The feature, which works with Google Assistant-enabled speakers and on phones, allows users to request a car from a specific company or place a general request to receive pricing for all supported local ridesharing services.
Once you decide which company to go with, Google Assistant will then transfer you to that rideshare’s mobile app to complete the booking.
Lilian Rincon, Google’s director for the Assistant, explained to TechCrunch that having a similar feature in Google Maps made implementing the service into Assistant easier for the company.
“We think of the Google Assistant as highlighting the best of Google,” she said. “There is a ridesharing feature in Google Maps, and we’ve been working very closely with that team to highlight this.”
Google has made strides in making Assistant easier for users. In June, it launched Continued Conversation, which allows users to have a natural back-and-forth conversation with the Assistant without having to repeat “Hey Google” with each request.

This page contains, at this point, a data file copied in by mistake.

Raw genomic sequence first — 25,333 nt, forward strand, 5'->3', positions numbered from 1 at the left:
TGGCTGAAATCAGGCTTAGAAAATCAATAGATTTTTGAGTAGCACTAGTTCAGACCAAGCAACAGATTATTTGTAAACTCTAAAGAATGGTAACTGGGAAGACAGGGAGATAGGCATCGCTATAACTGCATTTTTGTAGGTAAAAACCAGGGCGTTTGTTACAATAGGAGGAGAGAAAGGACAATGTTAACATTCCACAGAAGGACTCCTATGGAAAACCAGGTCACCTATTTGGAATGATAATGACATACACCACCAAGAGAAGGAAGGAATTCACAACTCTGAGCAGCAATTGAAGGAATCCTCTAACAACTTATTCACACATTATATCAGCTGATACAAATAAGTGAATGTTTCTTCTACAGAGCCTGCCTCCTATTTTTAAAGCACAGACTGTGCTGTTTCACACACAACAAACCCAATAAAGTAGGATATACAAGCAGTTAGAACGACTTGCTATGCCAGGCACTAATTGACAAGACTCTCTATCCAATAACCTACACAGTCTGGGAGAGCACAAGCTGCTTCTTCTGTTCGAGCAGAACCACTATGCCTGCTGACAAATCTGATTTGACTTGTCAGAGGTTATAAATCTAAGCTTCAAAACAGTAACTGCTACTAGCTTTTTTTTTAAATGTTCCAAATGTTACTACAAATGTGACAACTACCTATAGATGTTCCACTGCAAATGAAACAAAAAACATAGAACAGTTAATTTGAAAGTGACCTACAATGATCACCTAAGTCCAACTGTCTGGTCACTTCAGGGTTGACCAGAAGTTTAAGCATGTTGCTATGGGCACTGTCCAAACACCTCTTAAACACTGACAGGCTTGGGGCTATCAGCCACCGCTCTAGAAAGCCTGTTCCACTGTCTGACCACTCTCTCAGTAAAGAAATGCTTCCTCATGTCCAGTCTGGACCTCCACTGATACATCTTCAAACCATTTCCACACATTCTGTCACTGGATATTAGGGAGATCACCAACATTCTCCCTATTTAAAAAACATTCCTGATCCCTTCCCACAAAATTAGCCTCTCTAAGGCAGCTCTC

“For the Google Assistant to have a natural conversation, it should be able to understand when it’s being spoken to and should be capable of responding to several requests during an interaction,” wrote Jaclyn Konzelmann, product manager of Google Assistant. “We’re taking another step forward in making your interactions with the Google Assistant more natural with Continued Conversation.”
And, earlier this year, Google announced additional changes to its artificial intelligence (AI) at Mobile World Congress 2018, including support for 30 new languages. Consumers can now converse with their Google-powered AI in Hindi, Thai, Indonesian, Danish, Norwegian, Swedish and Dutch. Google Assistant supports 15 languages total.
Additionally, Google Assistant is connected to more than 5,000 devices in the home: cameras, dishwashers, doorbells, dryers, lights, plugs, thermostats, security systems, switches, vacuums, washers, fans, locks, sensors, heaters, AC units, air purifiers, refrigerators and ovens.